Should we take happiness seriously

Happiness is a serious issue, or at least that’s the finding of the recently published World Happiness Report. The United Nations commissioned report is the pinnacle achievement of a movement that believes that happiness can be scientifically measured over time and across countries. The report argues that regular large-scale collection of happiness data will enable us to measure the impacts of policies on well-being and will help governments create the right conditions for happiness to flourish.

The economics of love

In my time as an economist I have often found that there is only one issue that creates greater confusion among people than the technobabble we normally speak, that is the issue of love. Fortunately, the economic framework provides a way for us to understand all interpersonal relationships, including love. As a result, by following the economic lessons provided in this article we will be able to learn how to be a better partner to our current or future spouse.

There’s no place like home

Many of us have elderly relatives and friends whom we call in on regularly at home to offer help and companionship. Not only do these visits signal our love to those we care about, but they can be a crucial factor in allowing the elderly to remain in their own home. With supplementary home-based support services costing far less than rest home subsidies, this informal support also helps balance the Government’s books. In fact, home-based care is so cost-effective that an elderly person is likely to be forced into long-term residential care for clinical reasons, long before the move becomes the most economic option.

Who should pay for the failure of those deemed too big to fail

A refrain heard a bit too much lately is that certain companies, particularly banks, are too big to fail. If this statement reflects the fact that big organisations only grow to a large size due to strong management capabilities, ie that size reduces the probability of failure, then there may be an element of truth to this statement. However, the normal meaning applied to the "too big to fail" moniker is that the fallout following the collapse of a major institution will be so catastrophic for the rest of the economy and society, that propping up the rotting carcass is the best of a bad set of options facing the economy. But ultimately this becomes a question of who should pay for the mess: the greedy and stupid investors, their incompetent management team or the ultimate patsy, the taxpayer?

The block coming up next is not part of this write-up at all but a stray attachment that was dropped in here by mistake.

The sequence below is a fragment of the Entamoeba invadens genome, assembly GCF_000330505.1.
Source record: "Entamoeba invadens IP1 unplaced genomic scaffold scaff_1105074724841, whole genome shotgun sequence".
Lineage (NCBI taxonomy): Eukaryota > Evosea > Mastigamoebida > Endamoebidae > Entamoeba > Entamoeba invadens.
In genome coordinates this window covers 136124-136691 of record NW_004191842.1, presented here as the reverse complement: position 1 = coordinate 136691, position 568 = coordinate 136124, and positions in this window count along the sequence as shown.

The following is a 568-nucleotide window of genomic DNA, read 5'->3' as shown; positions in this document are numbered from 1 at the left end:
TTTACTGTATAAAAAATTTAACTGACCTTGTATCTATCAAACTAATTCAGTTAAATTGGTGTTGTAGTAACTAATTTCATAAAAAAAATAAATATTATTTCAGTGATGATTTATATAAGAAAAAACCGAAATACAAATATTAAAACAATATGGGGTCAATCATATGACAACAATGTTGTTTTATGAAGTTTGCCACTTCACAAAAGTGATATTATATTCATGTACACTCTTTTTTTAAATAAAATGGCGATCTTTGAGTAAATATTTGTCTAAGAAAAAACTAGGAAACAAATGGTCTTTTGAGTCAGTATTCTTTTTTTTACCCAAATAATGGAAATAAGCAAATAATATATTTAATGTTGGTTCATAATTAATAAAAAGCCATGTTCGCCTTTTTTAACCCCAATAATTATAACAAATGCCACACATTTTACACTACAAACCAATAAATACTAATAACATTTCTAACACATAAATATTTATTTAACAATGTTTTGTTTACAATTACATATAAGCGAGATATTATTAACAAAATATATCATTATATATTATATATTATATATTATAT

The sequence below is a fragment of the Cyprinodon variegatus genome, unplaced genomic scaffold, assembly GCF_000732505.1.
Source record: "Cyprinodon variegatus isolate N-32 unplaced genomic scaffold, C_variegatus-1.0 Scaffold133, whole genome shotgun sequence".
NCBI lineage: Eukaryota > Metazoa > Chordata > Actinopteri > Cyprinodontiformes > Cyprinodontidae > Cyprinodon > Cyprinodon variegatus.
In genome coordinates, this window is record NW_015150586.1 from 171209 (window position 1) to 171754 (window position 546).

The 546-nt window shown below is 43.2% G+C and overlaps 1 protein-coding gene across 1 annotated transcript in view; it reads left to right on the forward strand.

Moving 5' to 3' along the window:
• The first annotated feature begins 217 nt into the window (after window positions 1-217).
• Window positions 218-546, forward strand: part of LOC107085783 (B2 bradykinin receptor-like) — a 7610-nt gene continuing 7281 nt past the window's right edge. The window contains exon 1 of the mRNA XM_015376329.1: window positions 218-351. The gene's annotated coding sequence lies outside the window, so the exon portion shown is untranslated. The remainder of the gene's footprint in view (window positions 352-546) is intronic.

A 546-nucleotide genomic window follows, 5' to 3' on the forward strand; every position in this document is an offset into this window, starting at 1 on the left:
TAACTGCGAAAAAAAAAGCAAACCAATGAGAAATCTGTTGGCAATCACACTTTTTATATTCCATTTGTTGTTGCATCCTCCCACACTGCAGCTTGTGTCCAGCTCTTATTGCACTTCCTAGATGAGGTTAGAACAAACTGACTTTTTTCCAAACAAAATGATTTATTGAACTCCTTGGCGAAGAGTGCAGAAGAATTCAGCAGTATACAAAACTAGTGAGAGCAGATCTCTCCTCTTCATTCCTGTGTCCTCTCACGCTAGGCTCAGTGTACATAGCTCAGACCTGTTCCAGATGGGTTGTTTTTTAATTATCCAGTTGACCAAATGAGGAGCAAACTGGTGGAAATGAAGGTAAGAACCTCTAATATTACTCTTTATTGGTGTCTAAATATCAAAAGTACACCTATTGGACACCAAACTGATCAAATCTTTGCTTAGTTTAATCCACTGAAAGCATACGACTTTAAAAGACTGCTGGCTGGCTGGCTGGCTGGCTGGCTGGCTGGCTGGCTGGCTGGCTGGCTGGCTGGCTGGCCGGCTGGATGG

Frisking financiers

The financial sector is at the very core of our economy, and yet following four years of persistent financial crises there is a feeling that this core is rotten – made up of corporate welfare without any value to society. However, it is not the greed of bankers that is at fault – but the incentives that policy makers have given them. Only by understanding these incentives can we figure out what must be done.

What is a living wage?

The first job I ever had was babysitting the neighbours’ children when I was 14. My pay rate of $5/hr was almost 20% below the minimum wage, but that only applied to people over 20 anyway. Besides, the kids generally weren’t any trouble, so I was happy to be paid $5/hr to basically do my homework and watch Beverley Hills 90210.

An economist’s guide to drinking responsibly

If there is anything this World Cup has shown me it’s that I enjoy the occasional drink. While this is all well and good, I often find that my plans to only have one or two drinks while watching the game fall apart – and that I end up severely regretting the excessive drinking the next day. Luckily, economists have studied this issue in detail. Let me share with you why economists believe this issue exists, and how we can use this knowledge to improve our drinking experiences.